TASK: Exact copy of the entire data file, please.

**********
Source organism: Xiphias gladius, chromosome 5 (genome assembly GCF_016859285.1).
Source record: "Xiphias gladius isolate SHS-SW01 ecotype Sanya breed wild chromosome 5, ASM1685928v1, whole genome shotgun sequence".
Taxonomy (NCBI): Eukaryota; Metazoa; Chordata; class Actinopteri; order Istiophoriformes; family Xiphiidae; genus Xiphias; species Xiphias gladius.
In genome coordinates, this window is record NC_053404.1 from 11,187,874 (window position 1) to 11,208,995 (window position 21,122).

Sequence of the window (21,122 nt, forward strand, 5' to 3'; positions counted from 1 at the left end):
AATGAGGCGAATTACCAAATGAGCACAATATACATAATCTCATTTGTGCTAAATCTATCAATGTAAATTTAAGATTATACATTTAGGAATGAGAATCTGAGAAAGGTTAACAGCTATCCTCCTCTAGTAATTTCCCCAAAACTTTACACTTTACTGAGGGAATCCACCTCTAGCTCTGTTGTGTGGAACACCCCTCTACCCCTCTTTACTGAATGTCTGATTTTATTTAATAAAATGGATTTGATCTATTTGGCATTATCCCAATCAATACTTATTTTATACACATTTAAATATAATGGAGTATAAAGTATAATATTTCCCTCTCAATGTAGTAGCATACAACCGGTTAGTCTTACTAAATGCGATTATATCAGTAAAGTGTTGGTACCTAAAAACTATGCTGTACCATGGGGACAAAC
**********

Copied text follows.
Source organism: Xiphias gladius, chromosome 5 (genome assembly GCF_016859285.1).
Source record: "Xiphias gladius isolate SHS-SW01 ecotype Sanya breed wild chromosome 5, ASM1685928v1, whole genome shotgun sequence".
Taxonomy (NCBI): Eukaryota; Metazoa; Chordata; class Actinopteri; order Istiophoriformes; family Xiphiidae; genus Xiphias; species Xiphias gladius.
In genome coordinates, this window is record NC_053404.1 from 11,187,874 (window position 1) to 11,208,995 (window position 21,122).

Sequence of the window (21,122 nt, forward strand, 5' to 3'; positions counted from 1 at the left end):
AATGAGGCGAATTACCAAATGAGCACAATATACATAATCTCATTTGTGCTAAATCTATCAATGTAAATTTAAGATTATACATTTAGGAATGAGAATCTGAGAAAGGTTAACAGCTATCCTCCTCTAGTAATTTCCCCAAAACTTTACACTTTACTGAGGGAATCCACCTCTAGCTCTGTTGTGTGGAACACCCCTCTACCCCTCTTTACTGAATGTCTGATTTTATTTAATAAAATGGATTTGATCTATTTGGCATTATCCCAATCAATACTTATTTTATACACATTTAAATATAATGGAGTATAAAGTATAATATTTCCCTCTCAATGTAGTAGCATACAACCGGTTAGTCTTACTAAATGCGATTATATCAGTAAAGTGTTGGTACCTAAAAACTATGCTGTACCATGGGGACAAAC